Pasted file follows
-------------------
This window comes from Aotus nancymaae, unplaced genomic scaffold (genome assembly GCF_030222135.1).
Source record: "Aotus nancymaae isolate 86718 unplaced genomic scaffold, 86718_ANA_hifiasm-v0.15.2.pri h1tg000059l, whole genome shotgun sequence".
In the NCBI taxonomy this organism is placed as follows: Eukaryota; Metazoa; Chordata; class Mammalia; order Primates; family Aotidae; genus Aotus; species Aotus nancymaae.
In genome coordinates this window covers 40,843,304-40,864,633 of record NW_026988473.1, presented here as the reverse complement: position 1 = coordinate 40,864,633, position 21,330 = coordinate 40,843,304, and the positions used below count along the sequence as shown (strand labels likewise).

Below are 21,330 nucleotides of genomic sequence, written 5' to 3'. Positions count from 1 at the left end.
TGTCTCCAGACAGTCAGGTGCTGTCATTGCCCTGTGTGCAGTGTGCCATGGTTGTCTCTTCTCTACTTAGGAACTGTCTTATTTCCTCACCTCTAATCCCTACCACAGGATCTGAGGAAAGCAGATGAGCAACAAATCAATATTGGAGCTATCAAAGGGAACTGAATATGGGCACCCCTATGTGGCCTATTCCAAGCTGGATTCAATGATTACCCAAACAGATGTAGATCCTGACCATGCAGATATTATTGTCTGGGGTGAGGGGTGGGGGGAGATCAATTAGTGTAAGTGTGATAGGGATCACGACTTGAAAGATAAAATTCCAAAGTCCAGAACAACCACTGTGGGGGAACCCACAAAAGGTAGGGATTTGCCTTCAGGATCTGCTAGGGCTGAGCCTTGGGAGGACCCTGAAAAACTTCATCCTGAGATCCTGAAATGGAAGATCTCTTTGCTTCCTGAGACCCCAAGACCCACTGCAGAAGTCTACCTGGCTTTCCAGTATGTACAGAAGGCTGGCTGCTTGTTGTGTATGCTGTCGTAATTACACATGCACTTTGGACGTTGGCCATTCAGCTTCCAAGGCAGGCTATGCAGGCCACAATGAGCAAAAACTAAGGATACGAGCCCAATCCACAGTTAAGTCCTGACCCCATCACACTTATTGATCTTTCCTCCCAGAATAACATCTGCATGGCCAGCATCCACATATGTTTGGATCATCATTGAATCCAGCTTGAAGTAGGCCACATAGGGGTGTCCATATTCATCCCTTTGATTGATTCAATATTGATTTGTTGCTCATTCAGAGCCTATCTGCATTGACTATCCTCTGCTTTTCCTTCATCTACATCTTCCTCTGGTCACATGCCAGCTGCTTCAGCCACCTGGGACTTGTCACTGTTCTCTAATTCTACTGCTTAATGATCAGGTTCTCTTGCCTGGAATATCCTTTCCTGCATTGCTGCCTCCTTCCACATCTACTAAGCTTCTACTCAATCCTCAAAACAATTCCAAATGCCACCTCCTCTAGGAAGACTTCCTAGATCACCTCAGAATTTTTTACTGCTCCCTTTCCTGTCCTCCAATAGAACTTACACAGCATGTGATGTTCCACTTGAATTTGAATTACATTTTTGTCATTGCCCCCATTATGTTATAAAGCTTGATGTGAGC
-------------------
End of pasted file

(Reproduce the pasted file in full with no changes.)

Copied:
This window comes from Aotus nancymaae, unplaced genomic scaffold (genome assembly GCF_030222135.1).
Source record: "Aotus nancymaae isolate 86718 unplaced genomic scaffold, 86718_ANA_hifiasm-v0.15.2.pri h1tg000059l, whole genome shotgun sequence".
In the NCBI taxonomy this organism is placed as follows: Eukaryota; Metazoa; Chordata; class Mammalia; order Primates; family Aotidae; genus Aotus; species Aotus nancymaae.
In genome coordinates this window covers 40,843,304-40,864,633 of record NW_026988473.1, presented here as the reverse complement: position 1 = coordinate 40,864,633, position 21,330 = coordinate 40,843,304, and the positions used below count along the sequence as shown (strand labels likewise).

Below are 21,330 nucleotides of genomic sequence, written 5' to 3'. Positions count from 1 at the left end.
TGTCTCCAGACAGTCAGGTGCTGTCATTGCCCTGTGTGCAGTGTGCCATGGTTGTCTCTTCTCTACTTAGGAACTGTCTTATTTCCTCACCTCTAATCCCTACCACAGGATCTGAGGAAAGCAGATGAGCAACAAATCAATATTGGAGCTATCAAAGGGAACTGAATATGGGCACCCCTATGTGGCCTATTCCAAGCTGGATTCAATGATTACCCAAACAGATGTAGATCCTGACCATGCAGATATTATTGTCTGGGGTGAGGGGTGGGGGGAGATCAATTAGTGTAAGTGTGATAGGGATCACGACTTGAAAGATAAAATTCCAAAGTCCAGAACAACCACTGTGGGGGAACCCACAAAAGGTAGGGATTTGCCTTCAGGATCTGCTAGGGCTGAGCCTTGGGAGGACCCTGAAAAACTTCATCCTGAGATCCTGAAATGGAAGATCTCTTTGCTTCCTGAGACCCCAAGACCCACTGCAGAAGTCTACCTGGCTTTCCAGTATGTACAGAAGGCTGGCTGCTTGTTGTGTATGCTGTCGTAATTACACATGCACTTTGGACGTTGGCCATTCAGCTTCCAAGGCAGGCTATGCAGGCCACAATGAGCAAAAACTAAGGATACGAGCCCAATCCACAGTTAAGTCCTGACCCCATCACACTTATTGATCTTTCCTCCCAGAATAACATCTGCATGGCCAGCATCCACATATGTTTGGATCATCATTGAATCCAGCTTGAAGTAGGCCACATAGGGGTGTCCATATTCATCCCTTTGATTGATTCAATATTGATTTGTTGCTCATTCAGAGCCTATCTGCATTGACTATCCTCTGCTTTTCCTTCATCTACATCTTCCTCTGGTCACATGCCAGCTGCTTCAGCCACCTGGGACTTGTCACTGTTCTCTAATTCTACTGCTTAATGATCAGGTTCTCTTGCCTGGAATATCCTTTCCTGCATTGCTGCCTCCTTCCACATCTACTAAGCTTCTACTCAATCCTCAAAACAATTCCAAATGCCACCTCCTCTAGGAAGACTTCCTAGATCACCTCAGAATTTTTTACTGCTCCCTTTCCTGTCCTCCAATAGAACTTACACAGCATGTGATGTTCCACTTGAATTTGAATTACATTTTTGTCATTGCCCCCATTATGTTATAAAGCTTGATGTGAGC